NPR really would be better off without federal money

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You can imagine that a lot of people are asking me, a guy once fired by National Public Radio, whether I’m getting a kick out of the media firestorm now enveloping the organization.

Well, I’m over that personal hellhole. The executives who fired me and publicly called me a psycho and a bigot have all either resigned or been forced out by now. But it is hard to wipe off the rain of contempt from NPR executives who judged me to be too conservative a Black guy to work for them.

Now NPR’s arrogance is setting off a new round of national controversy. Uri Berliner, a veteran editor, broke ranks to say publicly that “an open-minded spirit no longer exists within NPR.”

That led the chairman of the hard right House Freedom Caucus, Rep. Bob Good (R- Va.), along with Rep. Jim Banks (R-Ind.) and Rep. Claudia Tenney (R-N.Y.), to introduce bills to cut off federal funding to NPR.

So Republicans hope to capitalize on Berliner’s insider critique of NPR to fulfill a conservative dream of crippling NPR, because right wingers have felt for decades that NPR does not support their viewpoint.

Good complained in a news release that “National Public Radio has a track record of promoting anti-American narratives on the taxpayer dime.”

On the other side of the political divide, several years ago, the Democratic Congressional Campaign Committee sent out fundraising letters asking for campaign contributions to back Democrats sure to preserve NPR’s government funding against threatened cuts proposed by Republicans.

The DCCC’s fundraising letter made it clear that people on the political left wing regarded NPR as their playground.

Good can offer his opinion of whether a news story is “anti-American.” But his opinion should not be attached to a threat to choke off NPR’s funding. 

Unfortunately, NPR accepts a very small amount of federal funding. That reality opens the door for its journalists to be called on the carpet by politicians from one side or the other.

Years ago, that led NPR’s top fundraiser, Ron Schiller, to admit on tape that “in the long run…[NPR is] better off without federal funding.” I agree.

The left-right tit-for-tat reduced me, as a journalist, to a man walking the yellow line in the middle of the road, traffic from both sides coming at me. Neither side wants to hear about straight news delivered as honestly as possible.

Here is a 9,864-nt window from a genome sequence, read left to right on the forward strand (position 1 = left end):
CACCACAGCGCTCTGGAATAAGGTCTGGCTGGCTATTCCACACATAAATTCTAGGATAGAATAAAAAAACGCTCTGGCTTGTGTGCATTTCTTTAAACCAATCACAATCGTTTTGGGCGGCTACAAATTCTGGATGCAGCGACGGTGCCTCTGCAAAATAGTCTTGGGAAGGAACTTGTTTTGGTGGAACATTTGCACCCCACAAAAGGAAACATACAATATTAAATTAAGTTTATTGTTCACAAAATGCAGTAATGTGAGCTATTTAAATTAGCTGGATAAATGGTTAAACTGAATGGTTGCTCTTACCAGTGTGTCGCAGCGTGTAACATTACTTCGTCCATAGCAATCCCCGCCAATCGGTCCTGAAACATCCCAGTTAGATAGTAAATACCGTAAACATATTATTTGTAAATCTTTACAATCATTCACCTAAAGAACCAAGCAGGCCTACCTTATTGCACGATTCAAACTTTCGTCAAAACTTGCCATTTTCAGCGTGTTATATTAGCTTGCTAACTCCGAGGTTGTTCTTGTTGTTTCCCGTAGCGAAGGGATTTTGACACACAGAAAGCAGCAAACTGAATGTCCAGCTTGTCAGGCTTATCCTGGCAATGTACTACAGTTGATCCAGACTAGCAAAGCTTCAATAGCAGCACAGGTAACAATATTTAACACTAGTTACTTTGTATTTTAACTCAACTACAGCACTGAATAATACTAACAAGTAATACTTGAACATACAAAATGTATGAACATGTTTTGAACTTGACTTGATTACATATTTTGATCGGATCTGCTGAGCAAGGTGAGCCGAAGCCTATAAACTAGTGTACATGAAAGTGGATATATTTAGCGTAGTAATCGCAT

The DCCC letter and the far-right attacks are both damaging to the reputations of hardworking reporters, editors and reporters trying to deliver quality journalism.

Journalists should not operate out of fear of angering political parties and government officials.

That is a hard truth in this age, with dominance of news delivery by internet social media. Advertisers are fleeing serious news reporting.

Websites that aggregate stories and use them to provoke outrage and generate clicks are draining ad dollars from news organizations that produce real reporting. The result is the death of local newspapers across the nation.

Major broadcasters, radio and television operations are losing reporting staff positions and sacrificing resources needed to send reporters out to cover the school board as well as the Congress.

People in search of news are instead being fed Tik Tok and postings from X and Facebook.

And there are a lot of one-sided entertainment shows that pretend to be news shows. This is especially true of today’s most popular talk radio, websites, podcasts and primetime cable news.

Donald Trump won the presidency in 2016 by exploiting populist anger to turn differences of opinion into a canyon of political polarization. He encouraged Republicans to demonize Democrats. 

Trump’s fans scored points in their echo chamber by maligning “mainstream media” while celebrating one-sided conservative-leaning shows that delighted in tribal and racial division.

Today, Good complains about NPR being biased but says nothing about conservative talk shows tiptoeing around Trump’s lies about the 2020 election being “stolen.”

In the right-wing echo chamber, the historic public protests against police brutality after the killing of a black man in Minnesota were often twisted into threatening riots, with select incidents blown up as evidence of crazed destruction of private property.

Meanwhile in left wing media parlors, several years after NPR dumped me, similar arrogance led a PBS host to cancel an invitation sent to me to speak on his show about race relations. 

He said I was the wrong kind of black American, due to my insistence on questioning left wing political orthodoxy, as well as my immigrant background.

This mess is not journalism. It is distortion for political purposes.

In every case, left or right, the nation is growing accustomed to hearing phony news programming whose real intent is to affirm the pre-existing opinions of the listener, reader and viewer.

I worked at NPR as the afternoon talk show host and later a senior news analyst for over a decade. The NPR audience I got to know included libertarians in Alaska, middle-of-the road Iowa housewives and conservative jazz musicians.

They are a great audience — smart people who want the news. That is where some NPR shows fall short. They don’t trust that their audience wants to hear all views. 

That is the real story and the real tragedy here.

Juan Williams is an author and a political analyst for Fox News Channel.

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